Andrew Wakschal Podcast Project 2

For my second podcasting project I would like to cover the rising standup comedy community in Staten Island, New York. For natural sound I will conduct my interview in one of the bars where a popular open mic is held, and I will play clips from a Staten Island comedian’s gig. I have already contacted the facilitator of the open mic and he has sent me the contact information of several up-and-coming comedians from the island.

Class Agenda – Monday, Sept. 18

Due Dates

Pitches for Assignment #2, a 5-minute news radio feature (a “wrap”), will be due on Wednesday, Sept. 20. even though there is no class on Wednesday. This will give me time to give you feedback on your pitches before Monday’s class next week so you can get a head start working on your stories.

The script for this radio feature will be due Wednesday, October 4.

If you took my multimedia class, this is essentially the same assignment, but I’ll expect something produced at a higher level. This assignment required ambient sound and room tone throughout. The final mixed version will also be accompanied by a photo and a modified web version of the script. It will be due on Monday, October 16.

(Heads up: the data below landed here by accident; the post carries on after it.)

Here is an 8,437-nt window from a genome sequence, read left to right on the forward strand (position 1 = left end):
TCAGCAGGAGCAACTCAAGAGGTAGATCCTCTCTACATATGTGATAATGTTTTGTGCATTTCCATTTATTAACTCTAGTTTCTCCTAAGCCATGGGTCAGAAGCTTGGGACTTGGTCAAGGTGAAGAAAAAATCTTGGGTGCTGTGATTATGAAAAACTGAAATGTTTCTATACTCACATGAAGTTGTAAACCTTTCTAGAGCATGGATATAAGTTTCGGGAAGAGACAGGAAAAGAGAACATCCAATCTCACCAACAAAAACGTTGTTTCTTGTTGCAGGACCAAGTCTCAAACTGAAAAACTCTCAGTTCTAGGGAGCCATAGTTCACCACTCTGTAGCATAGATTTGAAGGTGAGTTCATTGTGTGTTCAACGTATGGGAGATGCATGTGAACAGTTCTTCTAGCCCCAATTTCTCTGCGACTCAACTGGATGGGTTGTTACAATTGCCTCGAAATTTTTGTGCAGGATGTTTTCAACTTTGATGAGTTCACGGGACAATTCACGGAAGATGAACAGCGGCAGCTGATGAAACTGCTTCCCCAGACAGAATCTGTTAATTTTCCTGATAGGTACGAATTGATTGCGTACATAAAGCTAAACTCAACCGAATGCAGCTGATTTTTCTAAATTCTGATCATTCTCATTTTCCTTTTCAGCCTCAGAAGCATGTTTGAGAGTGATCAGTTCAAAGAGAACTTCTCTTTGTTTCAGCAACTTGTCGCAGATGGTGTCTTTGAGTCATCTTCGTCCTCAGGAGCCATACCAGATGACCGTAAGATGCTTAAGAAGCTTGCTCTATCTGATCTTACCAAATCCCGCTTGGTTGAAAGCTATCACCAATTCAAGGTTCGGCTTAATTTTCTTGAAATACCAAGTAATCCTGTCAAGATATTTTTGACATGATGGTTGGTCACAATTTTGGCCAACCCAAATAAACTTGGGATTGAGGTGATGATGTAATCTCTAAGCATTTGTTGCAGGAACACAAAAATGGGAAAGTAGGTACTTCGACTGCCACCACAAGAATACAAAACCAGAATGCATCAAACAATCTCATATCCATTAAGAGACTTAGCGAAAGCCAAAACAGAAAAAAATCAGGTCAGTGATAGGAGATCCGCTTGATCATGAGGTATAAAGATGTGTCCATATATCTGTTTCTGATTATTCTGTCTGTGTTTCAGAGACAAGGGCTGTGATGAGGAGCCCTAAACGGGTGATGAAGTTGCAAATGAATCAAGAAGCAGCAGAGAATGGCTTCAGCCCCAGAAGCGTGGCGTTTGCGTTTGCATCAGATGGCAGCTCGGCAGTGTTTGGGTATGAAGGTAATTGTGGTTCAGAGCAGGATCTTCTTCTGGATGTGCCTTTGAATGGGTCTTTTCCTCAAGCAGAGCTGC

A wrap is a scripted radio piece that weaves together natural sounds, interview clips (known as “actualities”), and reporter narration to tell a story. The trick is to choose your actualities carefully to get the most memorable, interesting, powerful, or colorful sound bites possible, leaving the bare facts and background info for your narration. In your narration, you’ll write in and out of the actualities and provide any context that is necessary to help the story make sense. The natural sounds evoke a sense of scene and place. It’s also the reporter’s responsibility to script an introduction for the host to read.

Examples of wraps:

Solar in West Virginia

Fusion restaurant in Brooklyn

Child marriage in Tanzania

When brainstorming pitch ideas, ask yourself these questions:

Does this story have news value? (Aka, is it pegged to some big current news story? Does it involve a prominent person or event? Is there a strong human interest component that sheds light on a larger issue? Does it have some kind of novelty factor? Will it have an impact on a community? Is there conflict? Does it pass the “so what?” test?)

Is there potential for scene-setting natural sounds? (If the whole thing takes place in an office, the sound will not be very compelling.)

Can I confirm that I will have access in order to do the story?

The Script

Radio scripts follow a format that looks like this:












What does it mean to write for the ear?




Writing into and out of acts

Finally, let’s listen to a few of your finished podcasts from the first assignment.